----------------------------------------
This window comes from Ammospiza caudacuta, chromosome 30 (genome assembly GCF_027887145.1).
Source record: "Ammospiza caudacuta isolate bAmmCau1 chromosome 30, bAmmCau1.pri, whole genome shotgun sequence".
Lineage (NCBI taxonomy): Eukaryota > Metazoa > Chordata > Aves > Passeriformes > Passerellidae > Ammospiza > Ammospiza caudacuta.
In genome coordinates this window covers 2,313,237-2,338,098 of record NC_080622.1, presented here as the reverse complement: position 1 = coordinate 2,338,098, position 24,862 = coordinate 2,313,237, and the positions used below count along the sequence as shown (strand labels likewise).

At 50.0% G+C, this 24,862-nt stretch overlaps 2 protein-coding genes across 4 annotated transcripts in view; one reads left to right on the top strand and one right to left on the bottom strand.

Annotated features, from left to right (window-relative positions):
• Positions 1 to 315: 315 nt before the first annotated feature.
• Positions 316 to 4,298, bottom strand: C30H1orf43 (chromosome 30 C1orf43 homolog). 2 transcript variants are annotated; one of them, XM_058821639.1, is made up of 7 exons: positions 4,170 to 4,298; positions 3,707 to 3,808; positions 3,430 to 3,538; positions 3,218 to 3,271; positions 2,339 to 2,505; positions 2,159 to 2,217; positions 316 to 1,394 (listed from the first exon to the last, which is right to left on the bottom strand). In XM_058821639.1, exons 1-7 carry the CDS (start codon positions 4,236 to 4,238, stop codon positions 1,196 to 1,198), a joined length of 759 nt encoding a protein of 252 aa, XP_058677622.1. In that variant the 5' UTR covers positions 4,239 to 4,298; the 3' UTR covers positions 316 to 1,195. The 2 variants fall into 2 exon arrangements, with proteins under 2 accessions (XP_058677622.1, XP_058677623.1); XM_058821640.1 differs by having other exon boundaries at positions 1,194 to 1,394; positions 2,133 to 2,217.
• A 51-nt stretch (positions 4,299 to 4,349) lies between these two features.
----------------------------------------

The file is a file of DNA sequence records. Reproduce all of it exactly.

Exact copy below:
This window comes from Ammospiza caudacuta, chromosome 30 (genome assembly GCF_027887145.1).
Source record: "Ammospiza caudacuta isolate bAmmCau1 chromosome 30, bAmmCau1.pri, whole genome shotgun sequence".
Lineage (NCBI taxonomy): Eukaryota > Metazoa > Chordata > Aves > Passeriformes > Passerellidae > Ammospiza > Ammospiza caudacuta.
In genome coordinates this window covers 2,313,237-2,338,098 of record NC_080622.1, presented here as the reverse complement: position 1 = coordinate 2,338,098, position 24,862 = coordinate 2,313,237, and the positions used below count along the sequence as shown (strand labels likewise).

At 50.0% G+C, this 24,862-nt stretch overlaps 2 protein-coding genes across 4 annotated transcripts in view; one reads left to right on the top strand and one right to left on the bottom strand.

Annotated features, from left to right (window-relative positions):
• Positions 1 to 315: 315 nt before the first annotated feature.
• Positions 316 to 4,298, bottom strand: C30H1orf43 (chromosome 30 C1orf43 homolog). 2 transcript variants are annotated; one of them, XM_058821639.1, is made up of 7 exons: positions 4,170 to 4,298; positions 3,707 to 3,808; positions 3,430 to 3,538; positions 3,218 to 3,271; positions 2,339 to 2,505; positions 2,159 to 2,217; positions 316 to 1,394 (listed from the first exon to the last, which is right to left on the bottom strand). In XM_058821639.1, exons 1-7 carry the CDS (start codon positions 4,236 to 4,238, stop codon positions 1,196 to 1,198), a joined length of 759 nt encoding a protein of 252 aa, XP_058677622.1. In that variant the 5' UTR covers positions 4,239 to 4,298; the 3' UTR covers positions 316 to 1,195. The 2 variants fall into 2 exon arrangements, with proteins under 2 accessions (XP_058677622.1, XP_058677623.1); XM_058821640.1 differs by having other exon boundaries at positions 1,194 to 1,394; positions 2,133 to 2,217.
• A 51-nt stretch (positions 4,299 to 4,349) lies between these two features.